Aggie president-elect of the American Medical Association: ‘Let doctors be doctors’
The president-elect of the American Medical Association is Dr. Susan Bailey, a Fort Worth-based physician with many ties to Texas A&M University.
Dr. Bailey joined First News at Four to discuss her new role. See the video player above and the transcript below.
News 3’s Kathleen Witte: Just how ‘Aggie’ are you?
I'm pretty Aggie. I was a President's Endowed Scholar as an undergraduate and then was in the charter class of the College of Medicine in 1977. So, I got both of my degrees at Texas A&M and had the opportunity to serve on the Board of Regents as well as the Board of Directors of the Association of Former Students. A&M is very, very deep in my heart.
KW: How did Texas A&M prepare you for a career in medicine, especially the specific career you've had?
Dr. Bailey: The values that A&M teaches--it wasn’t called ‘RELLIS’ at the time, but respect, excellence, loyalty, leadership, integrity and selfless service--those have been A&M's values all along, and those values were instilled in me while I was in college and in medical school. I think they have prepared me really well, in addition to the great science education and medical education that I got. The values and the leadership skills that I've learned have prepared me very well to be a leader in organized medicine.
KW: What do you see as your role with the AMA?
Dr. Bailey: The president of the AMA serves as the chief spokesperson for the organization, which is the largest physician membership organization in the country. But, it also speaks for physicians as a whole. My goal while I'm president of the AMA is to do everything I can to let doctors be doctors. Take away the administrative burdens. Help with unfair payment systems. Also, help obtain insurance for the millions of Americans that don't have it.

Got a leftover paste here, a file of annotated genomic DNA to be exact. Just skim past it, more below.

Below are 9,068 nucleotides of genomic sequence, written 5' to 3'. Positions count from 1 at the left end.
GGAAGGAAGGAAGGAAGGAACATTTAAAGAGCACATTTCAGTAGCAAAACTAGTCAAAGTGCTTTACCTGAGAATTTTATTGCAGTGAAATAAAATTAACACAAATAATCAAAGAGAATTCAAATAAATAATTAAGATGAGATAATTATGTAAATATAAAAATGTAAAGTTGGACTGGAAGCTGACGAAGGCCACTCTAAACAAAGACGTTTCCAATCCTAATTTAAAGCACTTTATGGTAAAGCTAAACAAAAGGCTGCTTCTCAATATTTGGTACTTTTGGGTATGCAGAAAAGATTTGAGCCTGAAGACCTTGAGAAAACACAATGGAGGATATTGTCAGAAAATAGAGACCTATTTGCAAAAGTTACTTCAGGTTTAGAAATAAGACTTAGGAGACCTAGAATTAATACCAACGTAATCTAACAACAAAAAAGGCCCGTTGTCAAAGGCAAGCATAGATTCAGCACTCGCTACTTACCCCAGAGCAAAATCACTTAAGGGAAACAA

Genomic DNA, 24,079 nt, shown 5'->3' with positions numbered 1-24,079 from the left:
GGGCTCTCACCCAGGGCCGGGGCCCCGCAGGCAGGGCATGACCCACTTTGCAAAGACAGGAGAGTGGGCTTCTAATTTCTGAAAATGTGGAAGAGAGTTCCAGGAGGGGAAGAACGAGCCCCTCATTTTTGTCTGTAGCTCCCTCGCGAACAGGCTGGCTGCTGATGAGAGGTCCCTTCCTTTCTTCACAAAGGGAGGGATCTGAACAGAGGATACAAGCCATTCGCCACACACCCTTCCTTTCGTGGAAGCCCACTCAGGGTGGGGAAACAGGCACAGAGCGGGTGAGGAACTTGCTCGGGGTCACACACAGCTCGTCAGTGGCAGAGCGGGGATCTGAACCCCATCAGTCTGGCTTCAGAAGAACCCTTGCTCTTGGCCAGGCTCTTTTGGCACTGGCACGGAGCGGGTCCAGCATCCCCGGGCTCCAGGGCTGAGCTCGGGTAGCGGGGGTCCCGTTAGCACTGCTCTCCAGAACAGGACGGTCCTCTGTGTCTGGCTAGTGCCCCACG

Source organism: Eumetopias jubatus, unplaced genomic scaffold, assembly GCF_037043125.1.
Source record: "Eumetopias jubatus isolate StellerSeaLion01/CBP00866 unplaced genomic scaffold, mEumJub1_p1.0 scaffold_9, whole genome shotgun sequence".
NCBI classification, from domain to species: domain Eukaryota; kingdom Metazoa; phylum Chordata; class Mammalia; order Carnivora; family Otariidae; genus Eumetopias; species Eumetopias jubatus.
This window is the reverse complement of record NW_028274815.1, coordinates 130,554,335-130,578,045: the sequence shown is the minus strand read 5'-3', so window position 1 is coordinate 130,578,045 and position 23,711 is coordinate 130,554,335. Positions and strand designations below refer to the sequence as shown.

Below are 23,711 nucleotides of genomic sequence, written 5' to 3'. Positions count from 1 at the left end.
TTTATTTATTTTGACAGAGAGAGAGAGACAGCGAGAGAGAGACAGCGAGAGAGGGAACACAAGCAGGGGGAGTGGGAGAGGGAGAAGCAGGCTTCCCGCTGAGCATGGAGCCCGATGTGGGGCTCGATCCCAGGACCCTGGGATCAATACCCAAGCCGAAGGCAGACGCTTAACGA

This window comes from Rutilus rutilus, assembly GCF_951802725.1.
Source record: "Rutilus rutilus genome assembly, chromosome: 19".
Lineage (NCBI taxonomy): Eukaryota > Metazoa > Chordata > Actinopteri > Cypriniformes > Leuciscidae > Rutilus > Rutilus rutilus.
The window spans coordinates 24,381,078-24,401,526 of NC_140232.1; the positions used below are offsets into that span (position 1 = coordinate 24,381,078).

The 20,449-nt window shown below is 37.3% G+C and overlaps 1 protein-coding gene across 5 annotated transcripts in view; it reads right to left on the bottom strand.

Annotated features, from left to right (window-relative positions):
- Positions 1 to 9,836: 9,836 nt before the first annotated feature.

KW: What are the biggest challenges facing physicians in the U.S. right now?
Dr. Bailey: Physicians are overwhelmed with non-medical tasks. A study that the AMA sponsored several years ago showed that we spend more than twice our time at the keyboard typing in a computer than we do with our patients, which makes us the most highly paid data-entry clerks in the country. We didn't go to medical school to work on electronic health records all day long. We didn't go to medical school to fill out prior authorizations to obtain medications or procedures that our patients need. I think the major challenge facing us today is to get rid of these roadblocks and let doctors be doctors and take care of their patients.
KW: You’ve been outspoken on the opioid crisis.
Dr. Bailey: I had the benefit and pleasure of testifying on behalf of the AMA at Congress's Committee on Oversight and Reform hearing in Washington, D.C. last week about the opioid crisis, sending the message that opioid use disorder is a brain disease. It's not a moral failing. There are medications available to treat it. We know what works. We need to get the barriers for treatments out of there.
For the full conversation with Dr. Bailey, see the video player above.